The Falmouth-Yarmouth boys’ soccer rivalry produced unmatched drama for decades, but with Falmouth joining the SMAA, the teams will no longer square off in countable games.
FALMOUTH—When Dave Halligan started coaching boys’ basketball and boys’ soccer at his alma mater 30 years ago, Falmouth High School was the smallest public school in Class C.
Starting next school year, Halligan and the Yachtsmen will be competing in the Southwestern Maine Activities Association, home to the biggest schools in the state.
Thursday, Falmouth, along with Kennebunk, had its application for entry into the SMAA approved and beginning in September, the Yachtsmen will do battle with the likes of Cheverus, Deering, Portland, South Portland and Thornton Academy in almost every sport.
“Moving to the SMAA allows us to play the best competition possible,” said Falmouth athletic director James Coffey. “This will prepare us better for the state tournament.”
Falmouth has been in athletic limbo the past three-plus years, playing a Western Maine Conference regular season schedule against Class B (and some Class C) teams, then moving up to play Class A squads from the SMAA in the postseason.
Starting next season, the Yachtsmen will be battling potential postseason foes as part of their regular season slate.
Falmouth baseball coach Kevin Winship said he was very happy about the change and even though the Yachtsmen more than held their own in the Class A playoffs (they got to the state final last spring), he said it’s time to meet the SMAA schools in April and May, not just in June.
“I’m extremely excited,” Winship said. “I think it’s great for the school and great for the baseball program. I’m glad we got voted in.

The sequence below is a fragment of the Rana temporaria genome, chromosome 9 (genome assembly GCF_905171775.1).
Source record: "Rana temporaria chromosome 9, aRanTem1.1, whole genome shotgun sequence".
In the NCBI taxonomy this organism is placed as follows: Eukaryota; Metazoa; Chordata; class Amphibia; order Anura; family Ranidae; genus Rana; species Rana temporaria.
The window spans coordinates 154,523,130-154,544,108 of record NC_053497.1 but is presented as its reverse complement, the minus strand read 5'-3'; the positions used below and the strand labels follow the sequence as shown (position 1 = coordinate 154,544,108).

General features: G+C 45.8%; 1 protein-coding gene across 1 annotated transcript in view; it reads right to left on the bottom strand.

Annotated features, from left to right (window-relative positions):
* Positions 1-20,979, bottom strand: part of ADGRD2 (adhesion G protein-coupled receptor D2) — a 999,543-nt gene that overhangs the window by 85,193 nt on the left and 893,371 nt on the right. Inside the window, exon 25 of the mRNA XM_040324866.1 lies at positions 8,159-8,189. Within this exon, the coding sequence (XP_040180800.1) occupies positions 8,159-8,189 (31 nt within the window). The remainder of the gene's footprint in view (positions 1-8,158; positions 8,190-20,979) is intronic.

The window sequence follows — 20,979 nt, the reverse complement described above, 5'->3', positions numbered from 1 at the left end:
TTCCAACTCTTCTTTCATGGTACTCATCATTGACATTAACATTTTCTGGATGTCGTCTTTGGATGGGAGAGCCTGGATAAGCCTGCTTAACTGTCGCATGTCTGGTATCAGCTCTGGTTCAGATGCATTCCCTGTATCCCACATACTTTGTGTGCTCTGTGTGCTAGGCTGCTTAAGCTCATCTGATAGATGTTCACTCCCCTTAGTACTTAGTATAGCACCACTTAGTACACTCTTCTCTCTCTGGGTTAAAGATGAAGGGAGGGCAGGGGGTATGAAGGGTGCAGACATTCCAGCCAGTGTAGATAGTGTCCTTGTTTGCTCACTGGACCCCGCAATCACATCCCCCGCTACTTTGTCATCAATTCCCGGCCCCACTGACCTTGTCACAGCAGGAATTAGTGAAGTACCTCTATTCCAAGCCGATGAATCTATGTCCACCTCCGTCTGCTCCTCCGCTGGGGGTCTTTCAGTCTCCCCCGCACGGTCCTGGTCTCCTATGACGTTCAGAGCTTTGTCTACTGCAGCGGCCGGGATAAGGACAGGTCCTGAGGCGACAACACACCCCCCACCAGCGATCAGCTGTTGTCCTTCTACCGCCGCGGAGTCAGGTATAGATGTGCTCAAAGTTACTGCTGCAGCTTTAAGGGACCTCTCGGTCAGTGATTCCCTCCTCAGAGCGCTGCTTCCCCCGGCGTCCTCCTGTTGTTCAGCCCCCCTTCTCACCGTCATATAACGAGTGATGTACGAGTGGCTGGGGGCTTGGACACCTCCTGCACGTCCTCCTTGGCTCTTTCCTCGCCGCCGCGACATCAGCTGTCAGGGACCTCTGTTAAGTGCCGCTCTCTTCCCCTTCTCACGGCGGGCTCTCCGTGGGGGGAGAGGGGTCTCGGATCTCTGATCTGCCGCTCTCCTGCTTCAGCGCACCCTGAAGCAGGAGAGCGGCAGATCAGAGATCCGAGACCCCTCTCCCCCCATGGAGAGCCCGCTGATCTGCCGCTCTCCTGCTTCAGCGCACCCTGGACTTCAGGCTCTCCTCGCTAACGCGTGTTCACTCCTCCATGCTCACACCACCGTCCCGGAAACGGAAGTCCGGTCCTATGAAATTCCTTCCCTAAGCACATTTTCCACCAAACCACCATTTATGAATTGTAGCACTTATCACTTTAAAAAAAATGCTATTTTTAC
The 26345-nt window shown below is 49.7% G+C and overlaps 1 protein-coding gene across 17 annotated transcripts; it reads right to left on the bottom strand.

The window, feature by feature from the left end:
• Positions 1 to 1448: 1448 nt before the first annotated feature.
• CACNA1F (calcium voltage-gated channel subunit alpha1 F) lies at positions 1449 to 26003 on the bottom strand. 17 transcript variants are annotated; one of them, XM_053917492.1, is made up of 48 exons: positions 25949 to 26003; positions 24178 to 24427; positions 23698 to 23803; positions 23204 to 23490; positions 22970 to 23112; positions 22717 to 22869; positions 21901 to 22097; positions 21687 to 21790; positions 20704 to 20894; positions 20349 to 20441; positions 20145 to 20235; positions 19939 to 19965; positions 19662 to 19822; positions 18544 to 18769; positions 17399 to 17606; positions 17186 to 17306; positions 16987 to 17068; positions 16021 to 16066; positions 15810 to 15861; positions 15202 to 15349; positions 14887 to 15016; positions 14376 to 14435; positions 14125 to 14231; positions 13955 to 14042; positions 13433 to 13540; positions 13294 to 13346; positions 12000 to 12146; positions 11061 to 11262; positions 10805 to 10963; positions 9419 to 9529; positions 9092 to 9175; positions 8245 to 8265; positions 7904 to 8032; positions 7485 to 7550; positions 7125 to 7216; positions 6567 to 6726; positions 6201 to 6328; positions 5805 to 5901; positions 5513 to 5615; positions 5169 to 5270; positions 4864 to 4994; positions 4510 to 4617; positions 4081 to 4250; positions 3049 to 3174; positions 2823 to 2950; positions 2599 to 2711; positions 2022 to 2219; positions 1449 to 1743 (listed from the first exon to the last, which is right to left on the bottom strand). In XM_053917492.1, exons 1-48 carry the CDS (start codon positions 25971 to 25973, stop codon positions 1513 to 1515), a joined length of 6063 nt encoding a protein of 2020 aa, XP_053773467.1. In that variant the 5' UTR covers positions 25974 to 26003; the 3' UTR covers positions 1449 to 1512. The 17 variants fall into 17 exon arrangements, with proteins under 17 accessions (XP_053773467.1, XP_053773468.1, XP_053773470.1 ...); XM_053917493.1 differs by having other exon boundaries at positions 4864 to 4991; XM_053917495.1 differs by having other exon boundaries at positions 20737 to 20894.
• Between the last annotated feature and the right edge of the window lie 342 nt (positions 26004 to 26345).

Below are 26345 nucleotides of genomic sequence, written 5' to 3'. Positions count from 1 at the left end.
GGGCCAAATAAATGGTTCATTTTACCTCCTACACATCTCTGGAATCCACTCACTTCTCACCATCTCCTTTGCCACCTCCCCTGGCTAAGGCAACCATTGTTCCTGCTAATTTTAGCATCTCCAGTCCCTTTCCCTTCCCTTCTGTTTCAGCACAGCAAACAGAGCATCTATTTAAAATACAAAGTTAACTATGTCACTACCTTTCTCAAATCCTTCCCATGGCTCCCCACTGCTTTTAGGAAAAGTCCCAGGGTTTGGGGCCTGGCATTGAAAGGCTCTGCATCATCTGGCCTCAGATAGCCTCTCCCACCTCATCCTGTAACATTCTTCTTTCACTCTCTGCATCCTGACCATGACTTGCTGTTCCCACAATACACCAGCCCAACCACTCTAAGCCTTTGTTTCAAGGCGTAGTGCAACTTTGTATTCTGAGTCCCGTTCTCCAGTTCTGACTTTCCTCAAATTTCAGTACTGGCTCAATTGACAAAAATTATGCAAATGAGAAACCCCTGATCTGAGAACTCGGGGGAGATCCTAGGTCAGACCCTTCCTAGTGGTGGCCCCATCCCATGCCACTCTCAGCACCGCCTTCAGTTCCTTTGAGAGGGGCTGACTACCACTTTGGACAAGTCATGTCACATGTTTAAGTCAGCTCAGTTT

“It’s been a disadvantage playing teams we don’t normally see in the playoffs. It never made sense to me for us to have to play a Class B schedule, then Class A in the playoffs. Now it’ll be fair. Everyone in the SMAA will play each other once.”
While the announcement was met favorably for the most part, the downside is that Falmouth will no longer play ancient rivals like Cape Elizabeth, Greely and Yarmouth in sports other than football, basketball, hockey and lacrosse (which already play crossover games between conferences).
“There are pros and cons,” Halligan said. “We’ll definitely miss the old rivalries, but we look forward to a new challenge. We don’t care who we play. The top teams in the SMAA and the top teams in the Western Maine Conference are very similar.”
Beginning in September, the SMAA will number 18 schools.
As it once did in Class C and Class B , look for Falmouth to quickly become a power in Class A.
“We need to get stronger and faster,” Coffey said. “It will be a great challenge for our program. We’re very exited to compete.”